The Birth Control Pill: Popular Discourse and Personal Experience

Date created: 
2013-01-24
Identifier: 
etd7634
Keywords: 
Biomedicalization
Performativity
Oral contraceptives
Pharmaceutical marketing
Normative femininity
Abstract: 

This thesis explores the evolution of the birth control pill from contraceptive technology to a lifestyle drug over the past fifty years. Drawing from biomedicalization theory, I suggest that contraception is one of many areas of life that have become subject to medical intervention, and use the pill to illustrate how contemporary health is characterized by a shifting landscape of privatization and commodification, new sources of information and knowledge, and an emphasis on optimization of the body. First, I conducted a critical discourse analysis of popular media texts related to the birth control pill in order to highlight problematic themes that characterize dialogue surrounding the pill. Secondly, these issues were compared with the results that emerged from a series of interviews with women who have taken the pill. Through exploring both the public and private realms, I argue that the pill is an agent of both biomedicalization and of gender performativity, and articulate the ways that this important pharmaceutical development enforces hegemonic standards of femininity.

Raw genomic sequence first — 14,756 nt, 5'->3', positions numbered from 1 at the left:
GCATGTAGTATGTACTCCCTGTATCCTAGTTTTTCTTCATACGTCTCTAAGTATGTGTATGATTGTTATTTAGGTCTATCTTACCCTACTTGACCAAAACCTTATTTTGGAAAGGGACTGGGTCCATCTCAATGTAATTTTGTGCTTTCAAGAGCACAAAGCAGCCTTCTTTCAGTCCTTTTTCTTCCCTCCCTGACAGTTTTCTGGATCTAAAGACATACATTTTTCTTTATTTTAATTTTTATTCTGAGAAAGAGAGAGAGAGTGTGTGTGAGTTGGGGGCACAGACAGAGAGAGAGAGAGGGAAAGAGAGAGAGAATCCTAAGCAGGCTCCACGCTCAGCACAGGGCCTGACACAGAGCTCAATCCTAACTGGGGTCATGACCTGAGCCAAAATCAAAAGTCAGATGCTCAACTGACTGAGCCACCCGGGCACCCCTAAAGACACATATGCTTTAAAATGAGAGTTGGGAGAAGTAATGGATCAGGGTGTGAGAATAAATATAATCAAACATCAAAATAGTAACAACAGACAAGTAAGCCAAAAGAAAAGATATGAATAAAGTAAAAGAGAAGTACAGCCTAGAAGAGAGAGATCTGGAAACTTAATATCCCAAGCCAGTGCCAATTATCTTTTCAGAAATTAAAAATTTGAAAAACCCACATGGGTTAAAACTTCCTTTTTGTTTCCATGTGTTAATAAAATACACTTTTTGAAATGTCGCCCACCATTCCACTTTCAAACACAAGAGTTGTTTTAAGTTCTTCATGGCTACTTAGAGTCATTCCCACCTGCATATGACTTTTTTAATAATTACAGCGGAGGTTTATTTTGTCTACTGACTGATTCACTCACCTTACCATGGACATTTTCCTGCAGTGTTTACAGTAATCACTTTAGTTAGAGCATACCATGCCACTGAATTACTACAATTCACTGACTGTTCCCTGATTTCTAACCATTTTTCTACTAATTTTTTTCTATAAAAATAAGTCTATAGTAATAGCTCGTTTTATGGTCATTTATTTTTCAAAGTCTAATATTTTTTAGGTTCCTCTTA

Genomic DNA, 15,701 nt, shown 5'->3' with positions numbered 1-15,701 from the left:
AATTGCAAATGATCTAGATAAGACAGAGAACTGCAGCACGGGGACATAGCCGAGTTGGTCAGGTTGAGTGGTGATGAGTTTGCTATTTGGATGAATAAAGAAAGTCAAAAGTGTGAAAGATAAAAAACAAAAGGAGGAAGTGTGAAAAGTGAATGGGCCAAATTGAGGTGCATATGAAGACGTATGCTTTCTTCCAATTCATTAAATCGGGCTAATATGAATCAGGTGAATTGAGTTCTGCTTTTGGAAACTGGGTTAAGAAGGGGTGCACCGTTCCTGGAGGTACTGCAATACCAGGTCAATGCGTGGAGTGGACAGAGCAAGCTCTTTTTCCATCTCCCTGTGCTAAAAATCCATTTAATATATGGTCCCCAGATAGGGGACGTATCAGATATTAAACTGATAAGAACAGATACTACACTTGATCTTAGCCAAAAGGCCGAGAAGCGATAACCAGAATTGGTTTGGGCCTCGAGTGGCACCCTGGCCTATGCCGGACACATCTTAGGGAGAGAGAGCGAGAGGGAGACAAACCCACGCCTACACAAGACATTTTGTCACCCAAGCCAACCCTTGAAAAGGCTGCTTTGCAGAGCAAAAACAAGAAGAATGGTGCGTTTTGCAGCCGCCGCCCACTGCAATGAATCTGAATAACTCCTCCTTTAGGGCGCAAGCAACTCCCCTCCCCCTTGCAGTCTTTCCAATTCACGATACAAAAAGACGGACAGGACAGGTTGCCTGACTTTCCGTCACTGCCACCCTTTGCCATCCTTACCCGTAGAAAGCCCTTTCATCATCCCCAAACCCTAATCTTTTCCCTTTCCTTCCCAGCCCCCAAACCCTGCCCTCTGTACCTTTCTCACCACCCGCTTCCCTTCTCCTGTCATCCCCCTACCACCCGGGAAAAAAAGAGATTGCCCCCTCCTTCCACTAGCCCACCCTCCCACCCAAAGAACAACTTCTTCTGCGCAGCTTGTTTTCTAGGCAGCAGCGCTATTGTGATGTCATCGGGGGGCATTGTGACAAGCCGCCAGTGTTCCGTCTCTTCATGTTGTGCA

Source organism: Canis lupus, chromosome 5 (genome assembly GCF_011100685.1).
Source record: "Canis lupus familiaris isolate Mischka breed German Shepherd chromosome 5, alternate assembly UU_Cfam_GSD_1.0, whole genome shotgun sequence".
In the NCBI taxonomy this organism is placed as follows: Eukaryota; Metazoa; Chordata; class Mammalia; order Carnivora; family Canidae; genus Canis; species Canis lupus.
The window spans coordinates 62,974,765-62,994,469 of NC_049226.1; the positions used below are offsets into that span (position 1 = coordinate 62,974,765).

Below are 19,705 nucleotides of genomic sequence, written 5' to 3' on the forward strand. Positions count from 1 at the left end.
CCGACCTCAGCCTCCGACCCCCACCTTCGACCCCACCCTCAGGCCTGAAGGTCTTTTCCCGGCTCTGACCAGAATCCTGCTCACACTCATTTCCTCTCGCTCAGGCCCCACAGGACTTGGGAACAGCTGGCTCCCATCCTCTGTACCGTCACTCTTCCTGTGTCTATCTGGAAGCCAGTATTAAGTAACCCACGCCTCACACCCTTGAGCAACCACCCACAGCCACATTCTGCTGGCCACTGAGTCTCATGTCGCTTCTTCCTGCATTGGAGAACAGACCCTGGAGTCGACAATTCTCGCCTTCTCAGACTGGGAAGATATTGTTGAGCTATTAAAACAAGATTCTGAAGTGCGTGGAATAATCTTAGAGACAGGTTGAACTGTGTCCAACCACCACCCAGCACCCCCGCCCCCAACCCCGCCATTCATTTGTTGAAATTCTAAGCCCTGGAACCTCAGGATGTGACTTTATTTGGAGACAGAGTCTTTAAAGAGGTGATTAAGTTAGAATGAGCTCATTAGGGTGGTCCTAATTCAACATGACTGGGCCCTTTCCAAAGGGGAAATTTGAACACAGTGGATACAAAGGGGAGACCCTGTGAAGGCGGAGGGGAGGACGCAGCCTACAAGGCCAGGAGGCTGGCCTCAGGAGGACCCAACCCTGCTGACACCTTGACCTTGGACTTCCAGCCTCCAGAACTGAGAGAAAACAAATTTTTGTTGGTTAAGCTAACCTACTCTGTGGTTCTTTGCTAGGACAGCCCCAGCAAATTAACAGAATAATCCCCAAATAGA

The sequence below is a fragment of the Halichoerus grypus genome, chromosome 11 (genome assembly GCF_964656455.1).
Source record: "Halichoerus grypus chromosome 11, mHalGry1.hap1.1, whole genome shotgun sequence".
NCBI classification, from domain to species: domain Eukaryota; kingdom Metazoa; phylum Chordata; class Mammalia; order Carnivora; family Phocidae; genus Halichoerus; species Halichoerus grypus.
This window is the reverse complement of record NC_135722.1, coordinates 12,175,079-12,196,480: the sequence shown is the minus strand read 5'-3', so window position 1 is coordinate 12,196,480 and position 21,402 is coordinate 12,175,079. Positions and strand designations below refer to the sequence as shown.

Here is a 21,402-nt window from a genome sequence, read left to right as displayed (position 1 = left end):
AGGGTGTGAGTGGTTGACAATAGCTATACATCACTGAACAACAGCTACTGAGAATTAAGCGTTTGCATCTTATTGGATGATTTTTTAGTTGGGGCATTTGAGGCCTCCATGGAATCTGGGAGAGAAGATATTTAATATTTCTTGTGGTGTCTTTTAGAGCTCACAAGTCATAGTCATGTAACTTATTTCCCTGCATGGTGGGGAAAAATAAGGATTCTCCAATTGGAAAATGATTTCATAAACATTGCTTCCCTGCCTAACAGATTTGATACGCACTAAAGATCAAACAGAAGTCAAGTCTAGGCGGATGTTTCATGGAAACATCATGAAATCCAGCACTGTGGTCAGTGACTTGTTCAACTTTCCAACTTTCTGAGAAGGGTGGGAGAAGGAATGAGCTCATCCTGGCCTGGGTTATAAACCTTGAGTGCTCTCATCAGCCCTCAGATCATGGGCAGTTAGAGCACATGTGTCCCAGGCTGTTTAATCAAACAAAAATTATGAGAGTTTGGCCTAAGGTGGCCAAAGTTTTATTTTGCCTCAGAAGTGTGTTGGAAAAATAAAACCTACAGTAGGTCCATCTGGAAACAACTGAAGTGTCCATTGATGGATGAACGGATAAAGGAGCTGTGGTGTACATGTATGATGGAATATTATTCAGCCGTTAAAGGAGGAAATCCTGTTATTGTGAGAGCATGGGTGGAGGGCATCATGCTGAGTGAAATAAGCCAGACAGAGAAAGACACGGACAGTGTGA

Document type: 
Thesis
Rights: 
Copyright remains with the author. The author granted permission for the file to be printed and for the text to be copied and pasted.
File(s): 
Supervisor(s): 
Gary McCarron
Department: 
Communication, Art & Technology: School of Communication
Thesis type: 
(Thesis) M.A.
Statistics: